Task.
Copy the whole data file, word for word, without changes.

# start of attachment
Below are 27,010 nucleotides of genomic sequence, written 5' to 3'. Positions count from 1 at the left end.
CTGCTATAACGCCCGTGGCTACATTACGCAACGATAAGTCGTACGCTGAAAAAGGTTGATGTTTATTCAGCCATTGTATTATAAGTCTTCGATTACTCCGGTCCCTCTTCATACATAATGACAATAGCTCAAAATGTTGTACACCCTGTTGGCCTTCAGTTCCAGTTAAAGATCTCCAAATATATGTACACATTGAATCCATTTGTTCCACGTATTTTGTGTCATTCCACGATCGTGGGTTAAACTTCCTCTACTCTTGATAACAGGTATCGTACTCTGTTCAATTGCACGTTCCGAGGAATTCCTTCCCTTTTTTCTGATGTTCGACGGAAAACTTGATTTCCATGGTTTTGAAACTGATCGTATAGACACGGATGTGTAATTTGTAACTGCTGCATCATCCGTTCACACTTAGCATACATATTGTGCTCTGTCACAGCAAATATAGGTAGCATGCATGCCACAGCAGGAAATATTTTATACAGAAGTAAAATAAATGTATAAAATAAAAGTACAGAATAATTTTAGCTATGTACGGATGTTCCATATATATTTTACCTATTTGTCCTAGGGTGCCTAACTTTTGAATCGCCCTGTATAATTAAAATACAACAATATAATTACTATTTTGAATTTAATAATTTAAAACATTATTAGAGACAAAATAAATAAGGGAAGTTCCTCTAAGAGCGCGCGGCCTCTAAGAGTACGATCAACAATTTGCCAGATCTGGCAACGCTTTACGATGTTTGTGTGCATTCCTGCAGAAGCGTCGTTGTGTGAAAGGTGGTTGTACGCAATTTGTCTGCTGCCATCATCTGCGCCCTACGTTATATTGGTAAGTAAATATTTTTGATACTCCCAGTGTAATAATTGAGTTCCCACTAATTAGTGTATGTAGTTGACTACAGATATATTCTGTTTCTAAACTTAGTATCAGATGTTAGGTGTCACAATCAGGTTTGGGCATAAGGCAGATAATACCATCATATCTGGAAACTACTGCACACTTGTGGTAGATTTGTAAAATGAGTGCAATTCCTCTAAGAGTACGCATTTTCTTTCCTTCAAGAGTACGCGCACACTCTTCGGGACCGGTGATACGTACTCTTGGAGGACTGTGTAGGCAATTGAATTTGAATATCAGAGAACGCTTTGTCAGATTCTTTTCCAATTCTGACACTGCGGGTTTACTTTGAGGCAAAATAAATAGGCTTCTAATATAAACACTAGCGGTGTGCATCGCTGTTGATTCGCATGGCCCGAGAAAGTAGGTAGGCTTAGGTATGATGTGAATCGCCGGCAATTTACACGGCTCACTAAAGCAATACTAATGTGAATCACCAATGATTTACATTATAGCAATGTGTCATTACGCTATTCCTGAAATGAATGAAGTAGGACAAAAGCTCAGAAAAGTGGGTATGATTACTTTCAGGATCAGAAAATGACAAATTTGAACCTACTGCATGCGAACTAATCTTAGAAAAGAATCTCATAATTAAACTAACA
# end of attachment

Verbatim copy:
Below are 27,010 nucleotides of genomic sequence, written 5' to 3'. Positions count from 1 at the left end.
CTGCTATAACGCCCGTGGCTACATTACGCAACGATAAGTCGTACGCTGAAAAAGGTTGATGTTTATTCAGCCATTGTATTATAAGTCTTCGATTACTCCGGTCCCTCTTCATACATAATGACAATAGCTCAAAATGTTGTACACCCTGTTGGCCTTCAGTTCCAGTTAAAGATCTCCAAATATATGTACACATTGAATCCATTTGTTCCACGTATTTTGTGTCATTCCACGATCGTGGGTTAAACTTCCTCTACTCTTGATAACAGGTATCGTACTCTGTTCAATTGCACGTTCCGAGGAATTCCTTCCCTTTTTTCTGATGTTCGACGGAAAACTTGATTTCCATGGTTTTGAAACTGATCGTATAGACACGGATGTGTAATTTGTAACTGCTGCATCATCCGTTCACACTTAGCATACATATTGTGCTCTGTCACAGCAAATATAGGTAGCATGCATGCCACAGCAGGAAATATTTTATACAGAAGTAAAATAAATGTATAAAATAAAAGTACAGAATAATTTTAGCTATGTACGGATGTTCCATATATATTTTACCTATTTGTCCTAGGGTGCCTAACTTTTGAATCGCCCTGTATAATTAAAATACAACAATATAATTACTATTTTGAATTTAATAATTTAAAACATTATTAGAGACAAAATAAATAAGGGAAGTTCCTCTAAGAGCGCGCGGCCTCTAAGAGTACGATCAACAATTTGCCAGATCTGGCAACGCTTTACGATGTTTGTGTGCATTCCTGCAGAAGCGTCGTTGTGTGAAAGGTGGTTGTACGCAATTTGTCTGCTGCCATCATCTGCGCCCTACGTTATATTGGTAAGTAAATATTTTTGATACTCCCAGTGTAATAATTGAGTTCCCACTAATTAGTGTATGTAGTTGACTACAGATATATTCTGTTTCTAAACTTAGTATCAGATGTTAGGTGTCACAATCAGGTTTGGGCATAAGGCAGATAATACCATCATATCTGGAAACTACTGCACACTTGTGGTAGATTTGTAAAATGAGTGCAATTCCTCTAAGAGTACGCATTTTCTTTCCTTCAAGAGTACGCGCACACTCTTCGGGACCGGTGATACGTACTCTTGGAGGACTGTGTAGGCAATTGAATTTGAATATCAGAGAACGCTTTGTCAGATTCTTTTCCAATTCTGACACTGCGGGTTTACTTTGAGGCAAAATAAATAGGCTTCTAATATAAACACTAGCGGTGTGCATCGCTGTTGATTCGCATGGCCCGAGAAAGTAGGTAGGCTTAGGTATGATGTGAATCGCCGGCAATTTACACGGCTCACTAAAGCAATACTAATGTGAATCACCAATGATTTACATTATAGCAATGTGTCATTACGCTATTCCTGAAATGAATGAAGTAGGACAAAAGCTCAGAAAAGTGGGTATGATTACTTTCAGGATCAGAAAATGACAAATTTGAACCTACTGCATGCGAACTAATCTTAGAAAAGAATCTCATAATTAAACTAACA